Alaska to offer lower interest on student loans

Lower rates offered to those who attend Alaska schools or live in state after graduation

Posted: Monday, June 10, 2002

Students worried about post-college debt can breathe a little easier.

This fall, the Alaska Student Loan program is introducing the AlaskAdvantage Stafford Loan, a federally guaranteed loan, and the Alaska Supplemental Education Loan, a new state loan.

Both have interest rates far below the federal base rate, said Stephanie Butler, director of program operations and outreach for the program.

"We'll be able to create some cost efficiencies that result in what our research is finding for us is, if not the best benefits available in the nation, very close to the best," Butler said.

Under the new federal loan, borrowers attending Alaska schools or living in Alaska after they graduate will be awarded "Alaska Presence Credit" for every year of their residency. With this credit, and other post-graduation credits for timely repayment and use of the program's direct payment options, the interest rate on loans while attending school would be 1.46 percent, 2 percent below the federal base rate of 3.46 percent.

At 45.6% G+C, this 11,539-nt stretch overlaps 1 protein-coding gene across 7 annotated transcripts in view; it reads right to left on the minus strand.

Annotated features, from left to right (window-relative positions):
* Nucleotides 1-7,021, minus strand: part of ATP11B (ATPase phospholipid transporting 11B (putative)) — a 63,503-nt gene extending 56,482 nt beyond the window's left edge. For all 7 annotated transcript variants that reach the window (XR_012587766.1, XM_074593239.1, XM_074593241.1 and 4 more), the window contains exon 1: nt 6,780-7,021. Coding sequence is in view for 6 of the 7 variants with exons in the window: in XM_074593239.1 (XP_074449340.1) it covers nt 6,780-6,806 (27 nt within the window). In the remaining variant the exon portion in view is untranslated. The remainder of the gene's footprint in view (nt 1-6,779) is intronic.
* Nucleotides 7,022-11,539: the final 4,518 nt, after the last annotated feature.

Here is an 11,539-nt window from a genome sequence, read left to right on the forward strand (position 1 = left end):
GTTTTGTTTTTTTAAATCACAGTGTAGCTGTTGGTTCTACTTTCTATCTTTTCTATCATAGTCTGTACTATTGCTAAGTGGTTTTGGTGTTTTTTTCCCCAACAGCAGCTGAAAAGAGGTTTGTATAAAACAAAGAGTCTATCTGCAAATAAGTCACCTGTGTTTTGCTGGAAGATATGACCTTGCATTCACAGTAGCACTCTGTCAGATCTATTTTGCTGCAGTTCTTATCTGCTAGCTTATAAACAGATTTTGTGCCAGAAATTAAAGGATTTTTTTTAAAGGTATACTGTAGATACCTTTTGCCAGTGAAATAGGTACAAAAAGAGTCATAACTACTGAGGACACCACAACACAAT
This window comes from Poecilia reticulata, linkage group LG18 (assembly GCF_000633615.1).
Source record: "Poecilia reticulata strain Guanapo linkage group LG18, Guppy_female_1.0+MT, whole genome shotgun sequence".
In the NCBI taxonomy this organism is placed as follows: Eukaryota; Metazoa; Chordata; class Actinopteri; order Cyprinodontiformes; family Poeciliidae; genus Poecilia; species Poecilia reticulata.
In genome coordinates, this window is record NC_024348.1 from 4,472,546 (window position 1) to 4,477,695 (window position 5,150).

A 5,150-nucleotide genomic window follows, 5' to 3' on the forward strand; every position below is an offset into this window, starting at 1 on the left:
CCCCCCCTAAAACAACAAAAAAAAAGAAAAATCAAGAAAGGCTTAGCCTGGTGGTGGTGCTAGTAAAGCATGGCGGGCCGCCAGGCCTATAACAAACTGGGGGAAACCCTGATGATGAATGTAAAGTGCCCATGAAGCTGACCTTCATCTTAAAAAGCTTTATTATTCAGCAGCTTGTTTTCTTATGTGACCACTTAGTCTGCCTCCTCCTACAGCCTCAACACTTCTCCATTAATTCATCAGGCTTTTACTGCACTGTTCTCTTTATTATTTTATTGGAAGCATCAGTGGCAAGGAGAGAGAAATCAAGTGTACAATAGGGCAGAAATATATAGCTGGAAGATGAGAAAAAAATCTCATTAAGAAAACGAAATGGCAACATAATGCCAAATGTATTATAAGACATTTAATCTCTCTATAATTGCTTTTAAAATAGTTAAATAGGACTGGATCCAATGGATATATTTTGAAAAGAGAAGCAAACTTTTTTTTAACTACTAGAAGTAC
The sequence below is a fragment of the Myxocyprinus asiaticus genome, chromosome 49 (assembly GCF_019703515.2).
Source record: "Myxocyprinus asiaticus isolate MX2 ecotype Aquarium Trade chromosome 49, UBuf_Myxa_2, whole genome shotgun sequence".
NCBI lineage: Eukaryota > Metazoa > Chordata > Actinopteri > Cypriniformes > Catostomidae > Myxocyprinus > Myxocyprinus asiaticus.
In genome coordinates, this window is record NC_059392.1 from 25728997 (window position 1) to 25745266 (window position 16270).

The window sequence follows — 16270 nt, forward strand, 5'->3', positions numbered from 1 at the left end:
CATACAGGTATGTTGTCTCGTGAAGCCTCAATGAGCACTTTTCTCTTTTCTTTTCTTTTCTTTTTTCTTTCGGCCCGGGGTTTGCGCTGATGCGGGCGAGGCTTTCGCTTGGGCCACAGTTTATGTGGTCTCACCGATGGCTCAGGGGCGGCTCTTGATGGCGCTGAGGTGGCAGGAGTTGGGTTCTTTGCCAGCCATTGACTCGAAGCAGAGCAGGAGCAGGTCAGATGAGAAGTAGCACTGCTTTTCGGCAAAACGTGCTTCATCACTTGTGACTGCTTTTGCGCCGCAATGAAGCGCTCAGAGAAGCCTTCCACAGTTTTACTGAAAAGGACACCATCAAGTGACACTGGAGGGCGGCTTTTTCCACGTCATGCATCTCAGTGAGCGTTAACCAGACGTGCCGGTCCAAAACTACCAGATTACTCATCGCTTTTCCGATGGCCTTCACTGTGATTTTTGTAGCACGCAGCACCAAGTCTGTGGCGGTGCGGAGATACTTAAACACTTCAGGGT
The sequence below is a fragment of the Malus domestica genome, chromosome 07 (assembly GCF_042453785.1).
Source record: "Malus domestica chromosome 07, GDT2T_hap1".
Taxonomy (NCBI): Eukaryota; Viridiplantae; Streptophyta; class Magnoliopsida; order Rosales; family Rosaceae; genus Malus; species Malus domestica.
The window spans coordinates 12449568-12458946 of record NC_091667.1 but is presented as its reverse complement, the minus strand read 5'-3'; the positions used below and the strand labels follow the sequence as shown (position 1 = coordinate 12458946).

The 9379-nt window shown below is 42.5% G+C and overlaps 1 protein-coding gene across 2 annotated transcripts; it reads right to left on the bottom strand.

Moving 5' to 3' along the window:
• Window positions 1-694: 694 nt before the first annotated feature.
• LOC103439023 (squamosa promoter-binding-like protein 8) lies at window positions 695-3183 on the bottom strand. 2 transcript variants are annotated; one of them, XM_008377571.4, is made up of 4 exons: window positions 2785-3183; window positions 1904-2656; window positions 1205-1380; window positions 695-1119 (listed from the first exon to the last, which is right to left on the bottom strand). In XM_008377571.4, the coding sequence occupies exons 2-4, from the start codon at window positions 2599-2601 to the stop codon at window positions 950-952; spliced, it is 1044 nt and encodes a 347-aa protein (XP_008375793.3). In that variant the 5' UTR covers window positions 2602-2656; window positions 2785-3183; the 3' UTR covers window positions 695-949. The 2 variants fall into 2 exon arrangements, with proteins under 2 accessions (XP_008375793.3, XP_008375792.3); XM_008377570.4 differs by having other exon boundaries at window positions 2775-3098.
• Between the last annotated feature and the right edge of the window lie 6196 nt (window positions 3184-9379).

During the post-graduation repayment period, the federal base rate rises to 4.06 percent. However, students meeting all requirements will pay an interest rate of only 0.31 percent.

The new Alaska Supplemental Education Loan replaces Alaska Student Loans offered in past years, which had a fixed interest of 7.8 percent. Both of the new loans are variable, meaning interest rates will change over time.

Under the new state loan, students who qualify for benefits will pay an interest rate of 1.96 percent while in school, and 1.31 percent after graduation.

"We really encourage borrowers to go for the federal loan before the state loan," Butler said.

To qualify for the federal loan, students have to fill out the Free Application for Federal Student Aid (FAFSA), a form requesting financial information that helps the government assess a student's financial need. The FAFSA is renewed annually, and can be filled out online.

"It's kind of a long form," Butler said. "It's not fun to fill out, but our research has shown us when students take the time to fill that form out they get access to these better rates. They get access to repayment options, and (federal) grant money."

In another change from the old program, the new loans will be available to students from outside Alaska who are attending schools in state.

"They're available to any student who otherwise qualifies who attends a school in Alaska," Butler said. "This becomes a really cool recruiting tool for the (state universities)."

Genevieve Gagne-Hawes can be reached at geneviev@juneauempire.com.



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